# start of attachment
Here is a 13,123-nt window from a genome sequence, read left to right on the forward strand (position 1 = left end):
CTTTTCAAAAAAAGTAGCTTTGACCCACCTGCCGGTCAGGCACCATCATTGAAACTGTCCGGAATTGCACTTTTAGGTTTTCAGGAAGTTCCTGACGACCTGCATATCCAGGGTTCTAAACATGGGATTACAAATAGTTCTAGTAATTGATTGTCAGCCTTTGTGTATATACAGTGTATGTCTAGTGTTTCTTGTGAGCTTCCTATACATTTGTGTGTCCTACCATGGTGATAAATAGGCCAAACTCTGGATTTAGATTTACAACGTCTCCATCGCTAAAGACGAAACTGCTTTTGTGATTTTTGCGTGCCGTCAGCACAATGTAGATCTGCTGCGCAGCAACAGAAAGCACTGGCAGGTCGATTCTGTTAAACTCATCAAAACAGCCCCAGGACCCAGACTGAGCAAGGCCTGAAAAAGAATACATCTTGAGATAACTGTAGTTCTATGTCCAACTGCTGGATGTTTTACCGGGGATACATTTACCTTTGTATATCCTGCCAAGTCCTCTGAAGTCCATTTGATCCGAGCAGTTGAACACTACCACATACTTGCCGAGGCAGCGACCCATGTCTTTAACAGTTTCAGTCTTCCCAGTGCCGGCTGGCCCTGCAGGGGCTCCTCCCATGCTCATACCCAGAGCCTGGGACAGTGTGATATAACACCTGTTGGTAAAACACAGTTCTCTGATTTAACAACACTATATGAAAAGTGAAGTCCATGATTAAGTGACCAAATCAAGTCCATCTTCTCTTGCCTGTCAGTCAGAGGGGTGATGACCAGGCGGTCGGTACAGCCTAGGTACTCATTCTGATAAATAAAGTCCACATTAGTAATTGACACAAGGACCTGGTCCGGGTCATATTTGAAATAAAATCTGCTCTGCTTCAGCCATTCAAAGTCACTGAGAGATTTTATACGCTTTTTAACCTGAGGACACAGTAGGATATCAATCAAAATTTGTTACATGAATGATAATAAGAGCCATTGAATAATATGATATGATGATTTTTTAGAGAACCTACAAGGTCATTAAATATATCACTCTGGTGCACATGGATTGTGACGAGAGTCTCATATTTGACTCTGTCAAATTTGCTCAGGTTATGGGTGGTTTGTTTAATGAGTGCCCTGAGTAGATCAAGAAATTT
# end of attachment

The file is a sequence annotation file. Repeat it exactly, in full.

Here is a 13,123-nt window from a genome sequence, read left to right on the forward strand (position 1 = left end):
CTTTTCAAAAAAAGTAGCTTTGACCCACCTGCCGGTCAGGCACCATCATTGAAACTGTCCGGAATTGCACTTTTAGGTTTTCAGGAAGTTCCTGACGACCTGCATATCCAGGGTTCTAAACATGGGATTACAAATAGTTCTAGTAATTGATTGTCAGCCTTTGTGTATATACAGTGTATGTCTAGTGTTTCTTGTGAGCTTCCTATACATTTGTGTGTCCTACCATGGTGATAAATAGGCCAAACTCTGGATTTAGATTTACAACGTCTCCATCGCTAAAGACGAAACTGCTTTTGTGATTTTTGCGTGCCGTCAGCACAATGTAGATCTGCTGCGCAGCAACAGAAAGCACTGGCAGGTCGATTCTGTTAAACTCATCAAAACAGCCCCAGGACCCAGACTGAGCAAGGCCTGAAAAAGAATACATCTTGAGATAACTGTAGTTCTATGTCCAACTGCTGGATGTTTTACCGGGGATACATTTACCTTTGTATATCCTGCCAAGTCCTCTGAAGTCCATTTGATCCGAGCAGTTGAACACTACCACATACTTGCCGAGGCAGCGACCCATGTCTTTAACAGTTTCAGTCTTCCCAGTGCCGGCTGGCCCTGCAGGGGCTCCTCCCATGCTCATACCCAGAGCCTGGGACAGTGTGATATAACACCTGTTGGTAAAACACAGTTCTCTGATTTAACAACACTATATGAAAAGTGAAGTCCATGATTAAGTGACCAAATCAAGTCCATCTTCTCTTGCCTGTCAGTCAGAGGGGTGATGACCAGGCGGTCGGTACAGCCTAGGTACTCATTCTGATAAATAAAGTCCACATTAGTAATTGACACAAGGACCTGGTCCGGGTCATATTTGAAATAAAATCTGCTCTGCTTCAGCCATTCAAAGTCACTGAGAGATTTTATACGCTTTTTAACCTGAGGACACAGTAGGATATCAATCAAAATTTGTTACATGAATGATAATAAGAGCCATTGAATAATATGATATGATGATTTTTTAGAGAACCTACAAGGTCATTAAATATATCACTCTGGTGCACATGGATTGTGACGAGAGTCTCATATTTGACTCTGTCAAATTTGCTCAGGTTATGGGTGGTTTGTTTAATGAGTGCCCTGAGTAGATCAAGAAATTT